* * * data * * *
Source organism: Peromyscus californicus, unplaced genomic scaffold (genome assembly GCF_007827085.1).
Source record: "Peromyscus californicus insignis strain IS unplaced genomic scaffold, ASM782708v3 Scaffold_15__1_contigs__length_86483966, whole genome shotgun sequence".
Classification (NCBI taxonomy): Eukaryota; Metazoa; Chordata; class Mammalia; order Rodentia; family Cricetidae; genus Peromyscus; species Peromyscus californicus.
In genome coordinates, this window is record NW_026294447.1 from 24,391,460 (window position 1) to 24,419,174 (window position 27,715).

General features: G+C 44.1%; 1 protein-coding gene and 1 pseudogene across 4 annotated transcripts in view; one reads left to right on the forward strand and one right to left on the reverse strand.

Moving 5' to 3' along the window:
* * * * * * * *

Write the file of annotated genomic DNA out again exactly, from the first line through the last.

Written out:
Source organism: Peromyscus californicus, unplaced genomic scaffold (genome assembly GCF_007827085.1).
Source record: "Peromyscus californicus insignis strain IS unplaced genomic scaffold, ASM782708v3 Scaffold_15__1_contigs__length_86483966, whole genome shotgun sequence".
Classification (NCBI taxonomy): Eukaryota; Metazoa; Chordata; class Mammalia; order Rodentia; family Cricetidae; genus Peromyscus; species Peromyscus californicus.
In genome coordinates, this window is record NW_026294447.1 from 24,391,460 (window position 1) to 24,419,174 (window position 27,715).

General features: G+C 44.1%; 1 protein-coding gene and 1 pseudogene across 4 annotated transcripts in view; one reads left to right on the forward strand and one right to left on the reverse strand.

Moving 5' to 3' along the window: